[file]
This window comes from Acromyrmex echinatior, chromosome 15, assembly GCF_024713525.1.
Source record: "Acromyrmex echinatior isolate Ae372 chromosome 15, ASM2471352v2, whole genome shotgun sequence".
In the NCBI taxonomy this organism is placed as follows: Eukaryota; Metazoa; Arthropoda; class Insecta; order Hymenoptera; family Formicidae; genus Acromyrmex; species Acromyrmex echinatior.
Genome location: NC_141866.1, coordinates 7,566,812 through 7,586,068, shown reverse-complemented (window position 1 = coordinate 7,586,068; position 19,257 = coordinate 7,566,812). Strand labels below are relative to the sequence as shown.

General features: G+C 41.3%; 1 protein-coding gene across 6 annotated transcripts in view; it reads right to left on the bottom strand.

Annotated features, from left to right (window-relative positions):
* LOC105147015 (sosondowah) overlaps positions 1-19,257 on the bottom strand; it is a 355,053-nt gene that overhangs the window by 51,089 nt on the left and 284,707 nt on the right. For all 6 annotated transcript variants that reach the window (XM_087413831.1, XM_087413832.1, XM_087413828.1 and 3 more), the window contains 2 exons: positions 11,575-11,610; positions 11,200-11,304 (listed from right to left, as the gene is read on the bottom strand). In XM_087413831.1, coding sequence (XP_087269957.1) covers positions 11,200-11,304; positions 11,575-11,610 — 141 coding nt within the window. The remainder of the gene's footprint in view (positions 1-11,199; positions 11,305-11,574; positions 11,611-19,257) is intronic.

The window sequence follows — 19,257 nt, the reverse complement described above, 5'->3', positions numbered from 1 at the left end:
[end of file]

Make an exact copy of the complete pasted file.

This window comes from Acromyrmex echinatior, chromosome 15, assembly GCF_024713525.1.
Source record: "Acromyrmex echinatior isolate Ae372 chromosome 15, ASM2471352v2, whole genome shotgun sequence".
In the NCBI taxonomy this organism is placed as follows: Eukaryota; Metazoa; Arthropoda; class Insecta; order Hymenoptera; family Formicidae; genus Acromyrmex; species Acromyrmex echinatior.
Genome location: NC_141866.1, coordinates 7,566,812 through 7,586,068, shown reverse-complemented (window position 1 = coordinate 7,586,068; position 19,257 = coordinate 7,566,812). Strand labels below are relative to the sequence as shown.

General features: G+C 41.3%; 1 protein-coding gene across 6 annotated transcripts in view; it reads right to left on the bottom strand.

Annotated features, from left to right (window-relative positions):
* LOC105147015 (sosondowah) overlaps positions 1-19,257 on the bottom strand; it is a 355,053-nt gene that overhangs the window by 51,089 nt on the left and 284,707 nt on the right. For all 6 annotated transcript variants that reach the window (XM_087413831.1, XM_087413832.1, XM_087413828.1 and 3 more), the window contains 2 exons: positions 11,575-11,610; positions 11,200-11,304 (listed from right to left, as the gene is read on the bottom strand). In XM_087413831.1, coding sequence (XP_087269957.1) covers positions 11,200-11,304; positions 11,575-11,610 — 141 coding nt within the window. The remainder of the gene's footprint in view (positions 1-11,199; positions 11,305-11,574; positions 11,611-19,257) is intronic.

The window sequence follows — 19,257 nt, the reverse complement described above, 5'->3', positions numbered from 1 at the left end: